The Southwestern Historical Quarterly, Volume 81, July 1977 - April, 1978

Book Reviews

The shorter second segment is the most varied in nature. Michael D.
Coe studies Olmec and Maya relationships with the effect of radically
revising his own earlier statement that the Olmec were perhaps directly
ancestral to the Maya, a theory he no longer proposes. Gareth W. Lowe's
"The Mixe-Zoque as Competing Neighbors of the Early Lowland
Maya" is in some ways the most stimulating paper in the book, present-
ing a sweeping and imaginatively conceived reconstruction of Olmec,
Mixe-Zoque, and early Maya interrelationships in southern and western
Chiapas, that greatly important but still imperfectly understood Late
Preclassic melting pot of Mesoamerica. Jacinto Quirarte's "Early Art
Styles of Mesoamerica and Early Classic Maya Art" is at times virtually
a precis for a stylistic and iconographic analysis which needs more space
and many more illustrations. It indicates the problem of adapting to a
basically verbal format material strongly dependent on visually oriented
demonstration.
As is inevitable in any collection, there are variations of quality in
both substance and argument in The Origins of Maya Civilization, but
the overall level is high, and there is much here to be learned as well as
much which should provoke questioning and revision of thinking on
the subject.
The Dallas Museum of Fine Arts JOHN LUNSFORD
A History of the Mexican-American People. By Julian Samora and Pa-
tricia Vandel Simon. (Notre Dame: University of Notre Dame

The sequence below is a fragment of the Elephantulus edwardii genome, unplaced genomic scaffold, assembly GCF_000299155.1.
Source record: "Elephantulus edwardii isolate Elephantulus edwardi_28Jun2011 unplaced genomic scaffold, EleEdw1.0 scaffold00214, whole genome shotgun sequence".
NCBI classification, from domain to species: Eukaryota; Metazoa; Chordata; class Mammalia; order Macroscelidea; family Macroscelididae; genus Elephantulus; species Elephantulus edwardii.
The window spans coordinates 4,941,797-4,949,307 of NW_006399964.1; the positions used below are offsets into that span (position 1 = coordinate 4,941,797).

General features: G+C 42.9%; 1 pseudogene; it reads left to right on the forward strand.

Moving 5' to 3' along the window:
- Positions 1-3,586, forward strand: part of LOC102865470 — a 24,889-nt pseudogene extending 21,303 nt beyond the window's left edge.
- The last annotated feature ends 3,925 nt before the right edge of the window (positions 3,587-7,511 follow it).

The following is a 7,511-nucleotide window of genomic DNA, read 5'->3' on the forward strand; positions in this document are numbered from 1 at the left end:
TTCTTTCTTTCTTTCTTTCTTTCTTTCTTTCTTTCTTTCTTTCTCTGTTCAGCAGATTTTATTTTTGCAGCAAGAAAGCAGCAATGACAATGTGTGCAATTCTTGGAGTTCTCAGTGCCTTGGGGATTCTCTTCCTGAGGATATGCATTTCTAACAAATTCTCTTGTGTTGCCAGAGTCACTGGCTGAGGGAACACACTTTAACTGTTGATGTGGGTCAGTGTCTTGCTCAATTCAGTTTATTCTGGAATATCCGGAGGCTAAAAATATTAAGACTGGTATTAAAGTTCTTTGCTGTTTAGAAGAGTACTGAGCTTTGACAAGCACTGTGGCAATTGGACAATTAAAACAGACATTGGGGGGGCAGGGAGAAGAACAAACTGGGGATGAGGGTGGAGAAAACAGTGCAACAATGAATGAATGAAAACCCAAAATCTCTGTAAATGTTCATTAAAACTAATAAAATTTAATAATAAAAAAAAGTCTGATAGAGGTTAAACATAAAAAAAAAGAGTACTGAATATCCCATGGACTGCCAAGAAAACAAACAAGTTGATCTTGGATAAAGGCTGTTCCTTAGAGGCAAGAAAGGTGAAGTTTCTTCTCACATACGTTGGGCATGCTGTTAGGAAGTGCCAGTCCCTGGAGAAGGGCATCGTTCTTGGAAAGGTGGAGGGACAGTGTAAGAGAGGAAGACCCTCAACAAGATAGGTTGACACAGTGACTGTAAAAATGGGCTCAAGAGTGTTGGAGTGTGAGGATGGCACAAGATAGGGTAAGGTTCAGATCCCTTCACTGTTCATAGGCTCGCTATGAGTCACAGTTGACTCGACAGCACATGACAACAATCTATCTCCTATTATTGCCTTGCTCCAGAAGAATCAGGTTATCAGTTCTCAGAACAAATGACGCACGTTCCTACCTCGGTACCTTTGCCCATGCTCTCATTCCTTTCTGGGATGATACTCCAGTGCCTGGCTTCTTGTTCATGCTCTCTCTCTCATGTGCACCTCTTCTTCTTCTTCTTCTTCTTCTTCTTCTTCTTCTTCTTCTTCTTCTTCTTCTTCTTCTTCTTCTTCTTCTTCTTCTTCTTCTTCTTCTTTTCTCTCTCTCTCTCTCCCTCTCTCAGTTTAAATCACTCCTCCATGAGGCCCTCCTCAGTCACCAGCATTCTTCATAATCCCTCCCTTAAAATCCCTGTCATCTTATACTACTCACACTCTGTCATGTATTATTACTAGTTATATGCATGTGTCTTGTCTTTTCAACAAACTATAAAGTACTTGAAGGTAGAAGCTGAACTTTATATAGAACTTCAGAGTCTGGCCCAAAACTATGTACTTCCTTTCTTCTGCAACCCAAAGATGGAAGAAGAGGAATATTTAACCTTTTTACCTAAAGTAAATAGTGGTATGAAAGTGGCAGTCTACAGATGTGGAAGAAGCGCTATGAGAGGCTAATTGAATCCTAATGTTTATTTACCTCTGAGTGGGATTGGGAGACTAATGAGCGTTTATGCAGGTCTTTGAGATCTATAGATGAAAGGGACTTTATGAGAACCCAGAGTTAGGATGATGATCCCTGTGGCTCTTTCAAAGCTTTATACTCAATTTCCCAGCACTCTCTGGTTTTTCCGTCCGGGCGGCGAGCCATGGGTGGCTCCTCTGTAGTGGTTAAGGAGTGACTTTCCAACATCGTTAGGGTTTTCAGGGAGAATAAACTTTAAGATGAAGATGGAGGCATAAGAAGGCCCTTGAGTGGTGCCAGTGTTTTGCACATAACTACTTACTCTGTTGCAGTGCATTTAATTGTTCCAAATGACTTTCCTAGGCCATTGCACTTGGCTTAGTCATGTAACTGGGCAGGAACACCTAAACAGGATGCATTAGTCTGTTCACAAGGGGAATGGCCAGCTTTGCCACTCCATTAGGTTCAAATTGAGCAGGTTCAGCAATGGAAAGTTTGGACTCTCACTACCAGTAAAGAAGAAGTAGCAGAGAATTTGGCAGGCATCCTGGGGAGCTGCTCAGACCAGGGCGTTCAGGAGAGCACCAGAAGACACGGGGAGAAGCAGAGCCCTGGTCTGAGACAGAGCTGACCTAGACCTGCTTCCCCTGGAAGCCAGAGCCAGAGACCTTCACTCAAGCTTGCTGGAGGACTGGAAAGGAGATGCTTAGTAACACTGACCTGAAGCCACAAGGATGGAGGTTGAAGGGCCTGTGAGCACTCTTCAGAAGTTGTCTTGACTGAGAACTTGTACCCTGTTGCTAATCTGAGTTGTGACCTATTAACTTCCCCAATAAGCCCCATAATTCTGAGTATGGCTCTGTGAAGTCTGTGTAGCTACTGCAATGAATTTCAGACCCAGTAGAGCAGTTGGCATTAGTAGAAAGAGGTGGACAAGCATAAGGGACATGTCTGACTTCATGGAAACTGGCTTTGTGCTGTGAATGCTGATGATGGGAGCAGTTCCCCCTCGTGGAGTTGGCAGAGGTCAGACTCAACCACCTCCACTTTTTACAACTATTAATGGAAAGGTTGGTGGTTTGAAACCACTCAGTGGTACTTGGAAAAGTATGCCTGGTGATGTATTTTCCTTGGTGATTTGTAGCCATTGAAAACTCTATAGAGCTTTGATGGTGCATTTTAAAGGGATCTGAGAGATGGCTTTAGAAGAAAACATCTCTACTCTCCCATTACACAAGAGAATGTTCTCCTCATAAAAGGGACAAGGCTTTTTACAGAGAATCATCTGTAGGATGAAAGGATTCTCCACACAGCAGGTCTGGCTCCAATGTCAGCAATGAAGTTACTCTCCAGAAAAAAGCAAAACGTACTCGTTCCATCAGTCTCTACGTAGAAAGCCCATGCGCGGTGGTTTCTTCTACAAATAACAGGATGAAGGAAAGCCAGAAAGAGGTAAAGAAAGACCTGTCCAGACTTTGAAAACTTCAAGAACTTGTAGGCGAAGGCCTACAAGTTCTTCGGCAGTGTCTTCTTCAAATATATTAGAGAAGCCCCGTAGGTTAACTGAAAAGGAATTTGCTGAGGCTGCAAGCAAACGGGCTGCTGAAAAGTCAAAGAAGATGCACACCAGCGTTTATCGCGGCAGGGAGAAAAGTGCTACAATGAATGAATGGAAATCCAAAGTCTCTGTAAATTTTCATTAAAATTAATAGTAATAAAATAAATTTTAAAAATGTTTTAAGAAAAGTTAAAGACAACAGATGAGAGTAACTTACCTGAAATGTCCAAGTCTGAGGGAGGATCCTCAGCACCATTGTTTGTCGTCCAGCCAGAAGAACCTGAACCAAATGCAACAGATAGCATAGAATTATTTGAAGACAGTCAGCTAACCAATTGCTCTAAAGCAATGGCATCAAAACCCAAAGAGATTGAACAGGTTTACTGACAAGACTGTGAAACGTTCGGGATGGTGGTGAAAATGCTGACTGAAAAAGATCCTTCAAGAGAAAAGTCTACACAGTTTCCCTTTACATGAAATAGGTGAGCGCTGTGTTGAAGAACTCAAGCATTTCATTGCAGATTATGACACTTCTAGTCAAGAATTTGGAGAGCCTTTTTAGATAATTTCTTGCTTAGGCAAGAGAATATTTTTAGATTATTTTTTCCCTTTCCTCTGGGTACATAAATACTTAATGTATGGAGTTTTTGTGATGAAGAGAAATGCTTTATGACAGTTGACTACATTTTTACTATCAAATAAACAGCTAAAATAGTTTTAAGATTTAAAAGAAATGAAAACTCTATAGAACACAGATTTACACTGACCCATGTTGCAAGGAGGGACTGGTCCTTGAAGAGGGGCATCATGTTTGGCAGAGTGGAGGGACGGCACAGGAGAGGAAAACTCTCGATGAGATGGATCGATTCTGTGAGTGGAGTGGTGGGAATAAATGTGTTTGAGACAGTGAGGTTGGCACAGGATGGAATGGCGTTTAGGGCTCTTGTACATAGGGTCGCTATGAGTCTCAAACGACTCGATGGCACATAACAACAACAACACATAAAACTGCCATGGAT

Press, 1977. Pp. vii+238. Illustrations, appendices, index. $9.95.)
The typical failure of texts and courses in United States history to
deal seriously with this country's minority peoples has been much em-
phasized in recent years. This clear, well-written account of Mexican-
American history is an important step in the right direction. Designed
as a textbook, it is appropriate for both college and high school stu-
dents in courses such as United States History, Chicano History, and the
history of the American Southwest.
Part One focuses on the settlement of Mexico by the Spaniards and
on the pre-nineteenth-century movement of people from Mexico into
what is now the United States. This northward movement is examined
further in Part Two with its attention to nineteenth-century conflict
between the Spaniards and a host of other interests such as Indian tribes,
Britain, France, Russia, and especially the United States. Particular at-
tention is devoted to the movement of United States citizens into Span-

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Texas State Historical Association. The Southwestern Historical Quarterly, Volume 81, July 1977 - April, 1978. Austin, Texas. The Portal to Texas History. http://texashistory.unt.edu/ark:/67531/metapth101205/. Accessed December 26, 2014.